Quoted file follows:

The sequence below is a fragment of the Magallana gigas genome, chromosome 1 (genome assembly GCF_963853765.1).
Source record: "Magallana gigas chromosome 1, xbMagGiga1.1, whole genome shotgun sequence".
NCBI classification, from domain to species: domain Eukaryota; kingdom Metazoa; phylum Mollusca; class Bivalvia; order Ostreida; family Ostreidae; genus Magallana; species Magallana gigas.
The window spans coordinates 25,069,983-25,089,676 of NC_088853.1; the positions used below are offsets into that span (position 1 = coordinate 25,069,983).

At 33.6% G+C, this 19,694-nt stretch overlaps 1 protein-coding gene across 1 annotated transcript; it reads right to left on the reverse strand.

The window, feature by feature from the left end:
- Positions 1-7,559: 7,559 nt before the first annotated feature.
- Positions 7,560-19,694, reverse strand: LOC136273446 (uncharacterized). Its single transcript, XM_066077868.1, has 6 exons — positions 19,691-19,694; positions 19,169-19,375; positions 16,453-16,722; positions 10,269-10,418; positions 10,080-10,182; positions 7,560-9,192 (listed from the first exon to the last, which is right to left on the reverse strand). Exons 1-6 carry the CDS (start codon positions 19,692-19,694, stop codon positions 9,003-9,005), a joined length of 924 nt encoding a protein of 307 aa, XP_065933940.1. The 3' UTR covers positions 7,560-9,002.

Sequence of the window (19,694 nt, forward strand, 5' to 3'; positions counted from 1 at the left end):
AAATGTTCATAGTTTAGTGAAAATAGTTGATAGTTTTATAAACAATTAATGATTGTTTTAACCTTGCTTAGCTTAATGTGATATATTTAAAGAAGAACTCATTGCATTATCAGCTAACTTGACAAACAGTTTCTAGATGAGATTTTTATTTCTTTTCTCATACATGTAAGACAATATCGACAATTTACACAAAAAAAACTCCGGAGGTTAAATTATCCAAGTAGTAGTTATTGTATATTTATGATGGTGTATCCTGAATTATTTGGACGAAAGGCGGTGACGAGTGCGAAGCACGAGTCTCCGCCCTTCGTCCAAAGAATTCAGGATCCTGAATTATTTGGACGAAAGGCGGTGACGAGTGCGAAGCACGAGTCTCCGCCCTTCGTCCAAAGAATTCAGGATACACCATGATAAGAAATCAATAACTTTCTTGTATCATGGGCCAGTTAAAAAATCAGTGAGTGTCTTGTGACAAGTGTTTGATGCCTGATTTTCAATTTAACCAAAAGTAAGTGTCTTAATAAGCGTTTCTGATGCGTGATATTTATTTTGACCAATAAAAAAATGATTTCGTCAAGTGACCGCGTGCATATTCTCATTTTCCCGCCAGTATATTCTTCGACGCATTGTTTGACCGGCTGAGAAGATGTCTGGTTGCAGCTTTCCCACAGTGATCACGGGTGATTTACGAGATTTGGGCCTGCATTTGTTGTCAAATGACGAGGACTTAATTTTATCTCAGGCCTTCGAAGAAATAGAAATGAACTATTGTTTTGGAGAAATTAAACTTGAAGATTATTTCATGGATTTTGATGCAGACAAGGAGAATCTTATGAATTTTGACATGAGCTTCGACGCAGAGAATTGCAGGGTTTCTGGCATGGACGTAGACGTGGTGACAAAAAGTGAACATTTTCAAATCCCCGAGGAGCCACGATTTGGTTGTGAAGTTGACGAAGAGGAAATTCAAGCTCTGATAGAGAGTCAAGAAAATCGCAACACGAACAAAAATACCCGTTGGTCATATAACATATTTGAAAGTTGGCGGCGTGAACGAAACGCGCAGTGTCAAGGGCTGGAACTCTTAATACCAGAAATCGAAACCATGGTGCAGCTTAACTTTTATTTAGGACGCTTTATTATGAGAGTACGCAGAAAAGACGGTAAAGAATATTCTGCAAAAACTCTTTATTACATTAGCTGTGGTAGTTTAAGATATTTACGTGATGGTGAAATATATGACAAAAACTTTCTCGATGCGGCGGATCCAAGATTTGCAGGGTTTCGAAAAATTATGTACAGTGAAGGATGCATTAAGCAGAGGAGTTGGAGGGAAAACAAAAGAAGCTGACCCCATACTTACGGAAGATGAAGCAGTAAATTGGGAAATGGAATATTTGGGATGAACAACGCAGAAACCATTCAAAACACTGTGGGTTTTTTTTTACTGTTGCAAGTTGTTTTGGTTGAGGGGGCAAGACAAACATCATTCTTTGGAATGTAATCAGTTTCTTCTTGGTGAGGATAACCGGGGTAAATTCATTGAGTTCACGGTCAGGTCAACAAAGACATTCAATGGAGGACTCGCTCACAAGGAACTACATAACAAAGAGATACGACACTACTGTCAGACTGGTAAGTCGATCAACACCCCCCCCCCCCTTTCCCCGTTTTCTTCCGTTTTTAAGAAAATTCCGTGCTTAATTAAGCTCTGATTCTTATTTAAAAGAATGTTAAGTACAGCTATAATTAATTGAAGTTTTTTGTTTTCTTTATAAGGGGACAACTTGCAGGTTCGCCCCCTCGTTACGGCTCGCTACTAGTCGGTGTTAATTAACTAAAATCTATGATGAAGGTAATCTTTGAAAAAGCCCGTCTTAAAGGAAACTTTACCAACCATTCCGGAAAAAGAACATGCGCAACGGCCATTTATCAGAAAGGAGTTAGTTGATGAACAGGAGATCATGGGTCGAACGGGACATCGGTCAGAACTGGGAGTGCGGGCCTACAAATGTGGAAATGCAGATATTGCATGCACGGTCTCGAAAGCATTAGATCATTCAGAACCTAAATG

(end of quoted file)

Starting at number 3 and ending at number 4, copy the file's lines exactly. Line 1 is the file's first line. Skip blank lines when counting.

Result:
NCBI classification, from domain to species: domain Eukaryota; kingdom Metazoa; phylum Mollusca; class Bivalvia; order Ostreida; family Ostreidae; genus Magallana; species Magallana gigas.
The window spans coordinates 25,069,983-25,089,676 of NC_088853.1; the positions used below are offsets into that span (position 1 = coordinate 25,069,983).